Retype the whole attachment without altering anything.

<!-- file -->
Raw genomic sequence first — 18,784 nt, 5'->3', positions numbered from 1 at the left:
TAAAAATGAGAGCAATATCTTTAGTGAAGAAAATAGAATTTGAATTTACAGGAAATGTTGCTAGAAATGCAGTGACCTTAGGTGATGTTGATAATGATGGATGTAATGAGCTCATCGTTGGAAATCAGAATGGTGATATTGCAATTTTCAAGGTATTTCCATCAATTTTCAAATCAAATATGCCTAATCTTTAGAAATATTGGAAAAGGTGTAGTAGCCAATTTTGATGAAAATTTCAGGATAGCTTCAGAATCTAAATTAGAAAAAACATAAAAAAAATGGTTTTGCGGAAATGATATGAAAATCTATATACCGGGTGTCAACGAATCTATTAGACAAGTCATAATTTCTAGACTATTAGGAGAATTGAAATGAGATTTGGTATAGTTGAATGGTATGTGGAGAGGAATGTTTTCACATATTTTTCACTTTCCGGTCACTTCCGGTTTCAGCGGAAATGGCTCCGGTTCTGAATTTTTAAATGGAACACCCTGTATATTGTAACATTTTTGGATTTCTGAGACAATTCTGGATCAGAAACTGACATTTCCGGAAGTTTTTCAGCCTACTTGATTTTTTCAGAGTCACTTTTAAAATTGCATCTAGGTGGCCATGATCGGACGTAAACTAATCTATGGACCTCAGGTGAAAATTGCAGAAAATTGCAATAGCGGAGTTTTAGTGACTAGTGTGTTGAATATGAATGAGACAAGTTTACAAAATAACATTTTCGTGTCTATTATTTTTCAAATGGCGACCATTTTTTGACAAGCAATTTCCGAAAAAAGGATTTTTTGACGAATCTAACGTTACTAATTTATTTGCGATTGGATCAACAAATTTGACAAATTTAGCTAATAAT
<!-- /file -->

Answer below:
Raw genomic sequence first — 18,784 nt, 5'->3', positions numbered from 1 at the left:
TAAAAATGAGAGCAATATCTTTAGTGAAGAAAATAGAATTTGAATTTACAGGAAATGTTGCTAGAAATGCAGTGACCTTAGGTGATGTTGATAATGATGGATGTAATGAGCTCATCGTTGGAAATCAGAATGGTGATATTGCAATTTTCAAGGTATTTCCATCAATTTTCAAATCAAATATGCCTAATCTTTAGAAATATTGGAAAAGGTGTAGTAGCCAATTTTGATGAAAATTTCAGGATAGCTTCAGAATCTAAATTAGAAAAAACATAAAAAAAATGGTTTTGCGGAAATGATATGAAAATCTATATACCGGGTGTCAACGAATCTATTAGACAAGTCATAATTTCTAGACTATTAGGAGAATTGAAATGAGATTTGGTATAGTTGAATGGTATGTGGAGAGGAATGTTTTCACATATTTTTCACTTTCCGGTCACTTCCGGTTTCAGCGGAAATGGCTCCGGTTCTGAATTTTTAAATGGAACACCCTGTATATTGTAACATTTTTGGATTTCTGAGACAATTCTGGATCAGAAACTGACATTTCCGGAAGTTTTTCAGCCTACTTGATTTTTTCAGAGTCACTTTTAAAATTGCATCTAGGTGGCCATGATCGGACGTAAACTAATCTATGGACCTCAGGTGAAAATTGCAGAAAATTGCAATAGCGGAGTTTTAGTGACTAGTGTGTTGAATATGAATGAGACAAGTTTACAAAATAACATTTTCGTGTCTATTATTTTTCAAATGGCGACCATTTTTTGACAAGCAATTTCCGAAAAAAGGATTTTTTGACGAATCTAACGTTACTAATTTATTTGCGATTGGATCAACAAATTTGACAAATTTAGCTAATAAT